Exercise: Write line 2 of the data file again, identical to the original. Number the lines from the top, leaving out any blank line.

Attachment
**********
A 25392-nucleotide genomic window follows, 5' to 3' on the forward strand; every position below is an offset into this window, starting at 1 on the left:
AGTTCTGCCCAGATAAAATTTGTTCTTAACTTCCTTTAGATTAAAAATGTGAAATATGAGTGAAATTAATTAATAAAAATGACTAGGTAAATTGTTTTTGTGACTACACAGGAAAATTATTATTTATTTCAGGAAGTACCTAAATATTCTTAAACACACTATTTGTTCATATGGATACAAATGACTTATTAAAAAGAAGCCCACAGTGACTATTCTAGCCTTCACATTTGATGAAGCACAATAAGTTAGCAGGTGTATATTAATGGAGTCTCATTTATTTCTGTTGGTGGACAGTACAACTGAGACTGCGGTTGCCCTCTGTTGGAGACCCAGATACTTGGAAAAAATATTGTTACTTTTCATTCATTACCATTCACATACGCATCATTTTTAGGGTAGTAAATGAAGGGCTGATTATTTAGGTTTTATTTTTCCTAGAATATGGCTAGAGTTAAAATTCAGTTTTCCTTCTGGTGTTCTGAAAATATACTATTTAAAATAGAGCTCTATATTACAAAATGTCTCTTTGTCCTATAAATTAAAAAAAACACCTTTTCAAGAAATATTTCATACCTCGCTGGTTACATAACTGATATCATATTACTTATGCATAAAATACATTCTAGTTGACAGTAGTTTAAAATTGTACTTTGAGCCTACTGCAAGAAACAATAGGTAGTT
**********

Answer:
AGTTCTGCCCAGATAAAATTTGTTCTTAACTTCCTTTAGATTAAAAATGTGAAATATGAGTGAAATTAATTAATAAAAATGACTAGGTAAATTGTTTTTGTGACTACACAGGAAAATTATTATTTATTTCAGGAAGTACCTAAATATTCTTAAACACACTATTTGTTCATATGGATACAAATGACTTATTAAAAAGAAGCCCACAGTGACTATTCTAGCCTTCACATTTGATGAAGCACAATAAGTTAGCAGGTGTATATTAATGGAGTCTCATTTATTTCTGTTGGTGGACAGTACAACTGAGACTGCGGTTGCCCTCTGTTGGAGACCCAGATACTTGGAAAAAATATTGTTACTTTTCATTCATTACCATTCACATACGCATCATTTTTAGGGTAGTAAATGAAGGGCTGATTATTTAGGTTTTATTTTTCCTAGAATATGGCTAGAGTTAAAATTCAGTTTTCCTTCTGGTGTTCTGAAAATATACTATTTAAAATAGAGCTCTATATTACAAAATGTCTCTTTGTCCTATAAATTAAAAAAAACACCTTTTCAAGAAATATTTCATACCTCGCTGGTTACATAACTGATATCATATTACTTATGCATAAAATACATTCTAGTTGACAGTAGTTTAAAATTGTACTTTGAGCCTACTGCAAGAAACAATAGGTAGTT